The Alberta Family Wellness Initiative also explains that creating a safe, trustworthy relationship with our children peer will boost positive neurological connections and will decrease their risk of participating in harmful behaviors and choices.

Here are some effective strategies we can teach our children that grief is a normal and natural reaction to loss of any kind.

1. Monkey See, Monkey Do. I am sure most of us can recall accidentally saying a “bad word” in front of a child and having them repeat the word back to you. We instantly regret what we have said and hope it is not repeated again. On a positive note, what children “see” as sadness, will most likely be what they “do”. Showing your children that sadness is normal and natural is best shown through real life examples. As an adult, if you have feelings of sadness, it is okay for children to see this experience you are going through. Children are also curious and may ask you “what’s wrong?”. It is also very healthy to explain in an appropriate manner, what is causing your sadness. This demonstrates to our children that sadness is a normal human experience. If you make the decision to push sadness to the side, it teaches your child that whenever someone feels sad, they should stop feeling that way, and brush it off.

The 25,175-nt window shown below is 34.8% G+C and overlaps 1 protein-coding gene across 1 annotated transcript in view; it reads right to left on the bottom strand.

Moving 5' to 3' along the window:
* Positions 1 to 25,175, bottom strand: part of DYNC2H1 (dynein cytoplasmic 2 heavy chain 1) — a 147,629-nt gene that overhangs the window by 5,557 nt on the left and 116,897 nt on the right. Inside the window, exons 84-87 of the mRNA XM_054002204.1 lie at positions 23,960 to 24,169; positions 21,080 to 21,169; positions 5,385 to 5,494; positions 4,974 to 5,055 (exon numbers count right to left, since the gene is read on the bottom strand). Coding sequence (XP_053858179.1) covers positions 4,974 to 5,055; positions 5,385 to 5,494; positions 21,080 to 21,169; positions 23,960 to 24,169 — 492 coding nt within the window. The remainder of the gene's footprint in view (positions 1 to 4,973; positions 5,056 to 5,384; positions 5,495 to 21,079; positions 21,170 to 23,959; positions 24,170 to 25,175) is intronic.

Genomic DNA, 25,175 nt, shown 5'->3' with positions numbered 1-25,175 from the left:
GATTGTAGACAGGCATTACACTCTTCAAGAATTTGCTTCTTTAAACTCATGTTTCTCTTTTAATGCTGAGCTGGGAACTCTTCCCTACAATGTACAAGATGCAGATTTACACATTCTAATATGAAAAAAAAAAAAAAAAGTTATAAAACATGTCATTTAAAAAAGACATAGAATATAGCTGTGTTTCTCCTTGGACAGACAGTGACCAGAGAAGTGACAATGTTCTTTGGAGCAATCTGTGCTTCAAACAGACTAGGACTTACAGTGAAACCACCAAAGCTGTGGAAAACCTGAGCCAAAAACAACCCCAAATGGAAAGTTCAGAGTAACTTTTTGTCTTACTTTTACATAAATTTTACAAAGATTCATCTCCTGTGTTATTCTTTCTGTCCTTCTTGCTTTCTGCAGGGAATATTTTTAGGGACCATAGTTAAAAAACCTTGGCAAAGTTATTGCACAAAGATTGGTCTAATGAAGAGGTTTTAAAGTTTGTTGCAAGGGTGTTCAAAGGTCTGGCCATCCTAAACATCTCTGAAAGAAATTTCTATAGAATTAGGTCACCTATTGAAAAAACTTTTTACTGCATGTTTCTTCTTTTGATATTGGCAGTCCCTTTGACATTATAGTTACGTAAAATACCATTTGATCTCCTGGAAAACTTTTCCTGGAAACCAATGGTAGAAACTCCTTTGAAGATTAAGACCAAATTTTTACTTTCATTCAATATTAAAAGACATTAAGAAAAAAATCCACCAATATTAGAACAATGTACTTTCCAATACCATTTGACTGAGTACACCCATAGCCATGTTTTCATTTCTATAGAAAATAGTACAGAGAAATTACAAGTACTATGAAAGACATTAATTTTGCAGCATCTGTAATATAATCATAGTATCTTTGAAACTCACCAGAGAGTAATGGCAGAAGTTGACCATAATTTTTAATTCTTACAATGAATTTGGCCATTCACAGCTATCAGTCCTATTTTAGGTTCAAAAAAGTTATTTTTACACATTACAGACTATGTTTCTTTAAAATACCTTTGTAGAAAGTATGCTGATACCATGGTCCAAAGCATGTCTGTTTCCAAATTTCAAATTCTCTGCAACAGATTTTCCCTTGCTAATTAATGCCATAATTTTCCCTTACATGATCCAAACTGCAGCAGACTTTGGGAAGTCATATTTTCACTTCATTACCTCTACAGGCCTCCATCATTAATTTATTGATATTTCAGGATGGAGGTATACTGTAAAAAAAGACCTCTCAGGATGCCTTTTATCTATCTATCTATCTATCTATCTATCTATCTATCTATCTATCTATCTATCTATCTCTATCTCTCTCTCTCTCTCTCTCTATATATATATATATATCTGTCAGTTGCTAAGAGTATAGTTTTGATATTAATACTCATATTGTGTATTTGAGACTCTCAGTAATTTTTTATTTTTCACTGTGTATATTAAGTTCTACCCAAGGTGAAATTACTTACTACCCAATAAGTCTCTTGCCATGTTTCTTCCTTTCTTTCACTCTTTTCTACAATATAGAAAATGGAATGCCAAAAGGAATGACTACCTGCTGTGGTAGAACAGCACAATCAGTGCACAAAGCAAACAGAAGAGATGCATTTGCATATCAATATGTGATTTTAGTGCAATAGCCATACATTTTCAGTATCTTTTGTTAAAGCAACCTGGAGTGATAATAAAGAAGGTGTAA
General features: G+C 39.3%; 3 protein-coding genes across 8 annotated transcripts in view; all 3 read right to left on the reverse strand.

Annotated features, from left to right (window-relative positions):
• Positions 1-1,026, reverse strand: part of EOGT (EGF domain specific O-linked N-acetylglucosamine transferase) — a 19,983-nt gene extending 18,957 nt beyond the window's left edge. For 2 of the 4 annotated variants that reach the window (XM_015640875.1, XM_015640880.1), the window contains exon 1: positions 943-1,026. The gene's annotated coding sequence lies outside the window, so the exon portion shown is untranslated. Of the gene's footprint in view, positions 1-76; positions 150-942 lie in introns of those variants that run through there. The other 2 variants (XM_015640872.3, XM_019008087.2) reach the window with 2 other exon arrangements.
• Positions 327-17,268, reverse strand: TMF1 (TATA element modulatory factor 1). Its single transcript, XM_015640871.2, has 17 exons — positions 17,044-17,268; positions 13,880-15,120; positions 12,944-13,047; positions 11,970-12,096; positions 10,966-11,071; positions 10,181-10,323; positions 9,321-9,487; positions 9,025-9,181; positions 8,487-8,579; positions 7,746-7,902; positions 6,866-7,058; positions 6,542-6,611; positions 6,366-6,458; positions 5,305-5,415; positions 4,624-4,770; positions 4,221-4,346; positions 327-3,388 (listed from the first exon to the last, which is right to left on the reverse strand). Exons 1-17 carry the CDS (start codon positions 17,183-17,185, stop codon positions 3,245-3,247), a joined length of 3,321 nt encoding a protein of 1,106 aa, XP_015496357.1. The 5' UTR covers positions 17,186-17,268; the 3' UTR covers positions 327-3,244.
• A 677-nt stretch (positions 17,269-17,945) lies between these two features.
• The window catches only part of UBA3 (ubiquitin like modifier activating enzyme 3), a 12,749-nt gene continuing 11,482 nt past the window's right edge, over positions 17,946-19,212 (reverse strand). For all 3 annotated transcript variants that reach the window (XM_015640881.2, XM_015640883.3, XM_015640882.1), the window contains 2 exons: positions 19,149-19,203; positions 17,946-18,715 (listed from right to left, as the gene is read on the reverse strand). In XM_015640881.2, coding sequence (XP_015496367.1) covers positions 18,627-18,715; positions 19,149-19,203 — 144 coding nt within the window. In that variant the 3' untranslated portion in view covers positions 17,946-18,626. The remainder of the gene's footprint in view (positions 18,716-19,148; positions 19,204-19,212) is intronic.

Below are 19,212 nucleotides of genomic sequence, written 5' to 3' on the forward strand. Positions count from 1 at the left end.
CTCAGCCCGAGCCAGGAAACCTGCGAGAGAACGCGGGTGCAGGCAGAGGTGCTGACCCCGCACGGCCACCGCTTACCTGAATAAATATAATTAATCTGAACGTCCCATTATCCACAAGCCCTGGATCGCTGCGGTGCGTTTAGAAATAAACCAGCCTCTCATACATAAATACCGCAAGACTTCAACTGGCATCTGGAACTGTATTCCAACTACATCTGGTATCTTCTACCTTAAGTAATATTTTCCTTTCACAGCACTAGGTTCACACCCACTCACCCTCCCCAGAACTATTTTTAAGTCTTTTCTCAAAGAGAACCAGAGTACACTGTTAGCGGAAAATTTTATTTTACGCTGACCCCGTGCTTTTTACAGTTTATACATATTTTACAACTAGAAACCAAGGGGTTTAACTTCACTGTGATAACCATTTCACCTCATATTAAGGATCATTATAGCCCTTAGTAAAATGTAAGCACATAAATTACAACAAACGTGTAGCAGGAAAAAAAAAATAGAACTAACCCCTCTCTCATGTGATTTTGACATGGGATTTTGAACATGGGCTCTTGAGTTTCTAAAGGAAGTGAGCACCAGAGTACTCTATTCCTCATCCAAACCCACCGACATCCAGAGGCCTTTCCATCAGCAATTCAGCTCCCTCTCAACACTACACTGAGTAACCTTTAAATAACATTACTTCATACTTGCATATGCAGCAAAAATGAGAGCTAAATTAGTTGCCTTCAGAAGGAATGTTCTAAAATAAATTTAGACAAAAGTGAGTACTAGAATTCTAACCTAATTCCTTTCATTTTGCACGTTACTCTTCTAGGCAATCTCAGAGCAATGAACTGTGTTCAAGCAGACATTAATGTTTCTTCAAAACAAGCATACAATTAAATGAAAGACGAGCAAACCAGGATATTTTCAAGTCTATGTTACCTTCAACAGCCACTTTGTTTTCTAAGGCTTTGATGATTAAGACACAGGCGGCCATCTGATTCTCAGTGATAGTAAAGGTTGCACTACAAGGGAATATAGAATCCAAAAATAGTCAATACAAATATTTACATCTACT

2. Avoid Saying “Don’t Feel Bad” or “Don’t Cry”. Let’s say it was Billy’s first time at the dentist. He tells his mom that he is scared and does not want to go. Mom then tells Billy he needs to go to the dentist in order to have healthy teeth. Billy agrees, but becomes scared of the unfamiliar environment and starts to cry in the operatory. Mom then tells him, “Don’t cry, everyone can hear you”. Billy learns very quickly that his sad feelings cannot be expressed or shared with others. Additionally, it is unintentionally communicated that his feelings are now a burden to others. An alternative comment to help Bill could be, “I know this is a scary time, and I am here for you.” or “It is okay that you are feeling scared, I will help you through this.” As adults, it is important that we acknowledge how our children are feeling and validate their emotional vulnerability.